Black Panther Star, Chadwick Boseman, Dies Of Cancer

Black Panther Star, Chadwick Boseman, Dies Of Cancer

Black Panther Star, Chadwick Boseman, Dies Of Cancer

Hollywood actor, Chadwick Boseman, best known for his stunning role in Marvel’s blockbuster superhero movie, “Black Panther” is dead.

The 43-year-old actor passed away in his Los Angeles home with his wife, Taylor Ledward, and other family members by his side, after battling a chronic colon cancer for four years, a statement by his family said on Friday night.

“A true fighter, Chadwick persevered through it all and brought you many of the films you have come to love so much,” his family said in the statement posted on Twitter.

The statement said he was diagnosed with stage three colon cancer in 2016, and that the disease progressed ultimately to stage four.

Until his death, Boseman never spoke publicly about his health problem. His family said he was always under the knife during most of his filming projects.

“From Marshall to Da 5 Bloods, August Wilson’s Ma Rainey’s Black Bottom and several more — all were filmed during and between countless surgeries and chemotherapy. It was the honor of his career to bring King T’Challa to life in Black Panther,” the statement read.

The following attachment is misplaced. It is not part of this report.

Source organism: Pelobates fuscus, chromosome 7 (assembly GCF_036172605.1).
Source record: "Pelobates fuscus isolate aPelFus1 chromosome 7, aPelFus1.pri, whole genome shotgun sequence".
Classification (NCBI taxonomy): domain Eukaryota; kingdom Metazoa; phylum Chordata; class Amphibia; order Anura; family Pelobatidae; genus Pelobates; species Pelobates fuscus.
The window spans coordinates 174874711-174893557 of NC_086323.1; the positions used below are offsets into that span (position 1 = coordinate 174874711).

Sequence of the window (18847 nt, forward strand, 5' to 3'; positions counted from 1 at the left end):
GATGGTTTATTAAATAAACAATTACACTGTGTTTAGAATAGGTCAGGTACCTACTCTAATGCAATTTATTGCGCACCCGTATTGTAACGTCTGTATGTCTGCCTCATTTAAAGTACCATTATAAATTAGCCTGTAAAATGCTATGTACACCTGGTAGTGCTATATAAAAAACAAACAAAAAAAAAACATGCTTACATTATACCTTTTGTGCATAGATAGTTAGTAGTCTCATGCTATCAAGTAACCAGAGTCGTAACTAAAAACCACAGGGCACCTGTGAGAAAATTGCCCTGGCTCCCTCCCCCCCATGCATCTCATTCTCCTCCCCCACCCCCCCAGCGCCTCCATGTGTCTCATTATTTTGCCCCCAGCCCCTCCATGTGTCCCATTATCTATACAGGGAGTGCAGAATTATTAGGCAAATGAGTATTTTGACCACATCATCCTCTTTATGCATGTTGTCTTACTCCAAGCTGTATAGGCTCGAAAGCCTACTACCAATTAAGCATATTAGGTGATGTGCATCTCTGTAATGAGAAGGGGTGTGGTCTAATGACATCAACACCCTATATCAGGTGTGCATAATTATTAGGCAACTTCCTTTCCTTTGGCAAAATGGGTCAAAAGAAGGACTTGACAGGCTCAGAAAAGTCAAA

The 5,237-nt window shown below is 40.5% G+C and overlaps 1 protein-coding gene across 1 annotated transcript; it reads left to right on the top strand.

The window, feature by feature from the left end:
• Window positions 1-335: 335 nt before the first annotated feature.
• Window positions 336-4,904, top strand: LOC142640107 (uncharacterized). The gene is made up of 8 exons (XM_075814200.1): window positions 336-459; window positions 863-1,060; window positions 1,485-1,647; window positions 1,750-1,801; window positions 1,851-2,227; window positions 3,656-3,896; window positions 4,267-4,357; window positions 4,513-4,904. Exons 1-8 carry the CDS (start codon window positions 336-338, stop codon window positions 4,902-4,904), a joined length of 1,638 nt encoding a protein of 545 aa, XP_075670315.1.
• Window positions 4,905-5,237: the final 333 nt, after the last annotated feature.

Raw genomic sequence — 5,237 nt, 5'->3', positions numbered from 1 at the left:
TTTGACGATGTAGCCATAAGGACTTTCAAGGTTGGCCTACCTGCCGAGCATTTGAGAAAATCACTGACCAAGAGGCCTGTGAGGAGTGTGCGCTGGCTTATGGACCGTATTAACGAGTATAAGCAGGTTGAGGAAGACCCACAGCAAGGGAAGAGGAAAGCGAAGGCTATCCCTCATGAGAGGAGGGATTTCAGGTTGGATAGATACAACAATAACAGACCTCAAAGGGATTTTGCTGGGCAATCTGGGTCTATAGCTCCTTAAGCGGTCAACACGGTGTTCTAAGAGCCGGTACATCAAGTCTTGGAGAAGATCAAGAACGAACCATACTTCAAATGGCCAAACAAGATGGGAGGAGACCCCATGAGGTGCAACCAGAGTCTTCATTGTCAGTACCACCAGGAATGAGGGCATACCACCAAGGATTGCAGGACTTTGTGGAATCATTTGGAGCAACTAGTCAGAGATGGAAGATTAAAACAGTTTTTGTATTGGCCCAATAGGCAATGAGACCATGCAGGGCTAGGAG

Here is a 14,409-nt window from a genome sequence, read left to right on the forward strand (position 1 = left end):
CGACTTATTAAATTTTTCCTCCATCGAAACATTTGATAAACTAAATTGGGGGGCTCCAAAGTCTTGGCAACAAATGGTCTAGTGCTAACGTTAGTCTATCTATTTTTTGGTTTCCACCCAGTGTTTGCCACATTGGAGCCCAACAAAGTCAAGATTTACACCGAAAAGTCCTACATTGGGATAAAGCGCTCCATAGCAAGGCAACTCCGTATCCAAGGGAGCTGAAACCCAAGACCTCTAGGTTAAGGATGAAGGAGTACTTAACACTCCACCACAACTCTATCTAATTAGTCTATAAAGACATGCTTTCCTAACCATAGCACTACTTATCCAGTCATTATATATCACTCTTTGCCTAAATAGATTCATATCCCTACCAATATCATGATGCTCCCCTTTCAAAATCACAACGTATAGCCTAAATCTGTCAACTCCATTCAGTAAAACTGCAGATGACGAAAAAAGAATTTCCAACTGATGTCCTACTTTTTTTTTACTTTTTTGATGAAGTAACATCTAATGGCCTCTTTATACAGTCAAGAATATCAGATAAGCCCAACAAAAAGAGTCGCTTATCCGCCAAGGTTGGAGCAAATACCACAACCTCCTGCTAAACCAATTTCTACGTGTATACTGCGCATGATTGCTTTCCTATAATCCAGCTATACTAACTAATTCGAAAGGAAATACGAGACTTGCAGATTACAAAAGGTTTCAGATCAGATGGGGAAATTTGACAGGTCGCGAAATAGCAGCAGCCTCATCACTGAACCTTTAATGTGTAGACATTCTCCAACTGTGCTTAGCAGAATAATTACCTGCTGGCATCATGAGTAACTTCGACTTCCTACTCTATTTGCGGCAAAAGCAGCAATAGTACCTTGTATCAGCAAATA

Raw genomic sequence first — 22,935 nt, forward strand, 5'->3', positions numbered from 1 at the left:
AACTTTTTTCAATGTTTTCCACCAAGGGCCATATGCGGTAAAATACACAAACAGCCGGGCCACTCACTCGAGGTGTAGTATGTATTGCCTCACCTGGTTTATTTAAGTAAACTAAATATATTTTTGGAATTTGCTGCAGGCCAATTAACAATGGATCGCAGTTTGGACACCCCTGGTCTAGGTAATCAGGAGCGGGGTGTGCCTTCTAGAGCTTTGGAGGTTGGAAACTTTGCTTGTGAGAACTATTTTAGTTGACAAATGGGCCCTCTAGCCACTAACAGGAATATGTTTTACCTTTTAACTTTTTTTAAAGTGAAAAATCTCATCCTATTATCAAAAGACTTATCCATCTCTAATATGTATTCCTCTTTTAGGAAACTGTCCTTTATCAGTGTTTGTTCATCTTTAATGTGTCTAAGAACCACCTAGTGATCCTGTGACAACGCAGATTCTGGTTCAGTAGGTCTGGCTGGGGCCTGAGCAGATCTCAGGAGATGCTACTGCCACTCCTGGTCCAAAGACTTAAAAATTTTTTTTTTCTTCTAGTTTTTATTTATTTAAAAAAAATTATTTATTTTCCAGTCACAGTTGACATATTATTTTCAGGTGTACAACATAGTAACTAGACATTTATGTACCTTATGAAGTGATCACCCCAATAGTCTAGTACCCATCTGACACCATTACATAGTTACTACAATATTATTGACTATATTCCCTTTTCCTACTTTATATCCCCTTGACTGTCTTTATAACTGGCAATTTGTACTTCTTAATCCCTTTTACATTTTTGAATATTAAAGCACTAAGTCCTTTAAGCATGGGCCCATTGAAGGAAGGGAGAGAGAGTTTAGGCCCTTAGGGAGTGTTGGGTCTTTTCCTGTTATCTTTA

The actor had his biggest star turn in 2018 when he starred as T’Challa/Black Panther, the proud king of Wakanda, a fictional African nation in “Black Panther.”

Though his character had first appeared in Marvel’s superhero comics “Captain America: Civil War” in 2016, the actor was more widely praised for his performance in the 2018 film.

The film, directed by Ryan Coogler, Marvel Studios’ first Black director, became a cultural touchstone with its Black-led cast, according to The Hollywood Reporter.

Dispelling notions that Black-led films could not perform well overseas, it was on the list of top-grossing films at the worldwide box office as it earned $1.34 billion globally.

But it was more widely accepted in Africa for beaming light on the new narrative about the black continent as against the usually hunger-stricken portrait of the continent in many Hollywood movies.

Also, Boseman’s “wakanda” pose became a significant theme in many weddings in Africa.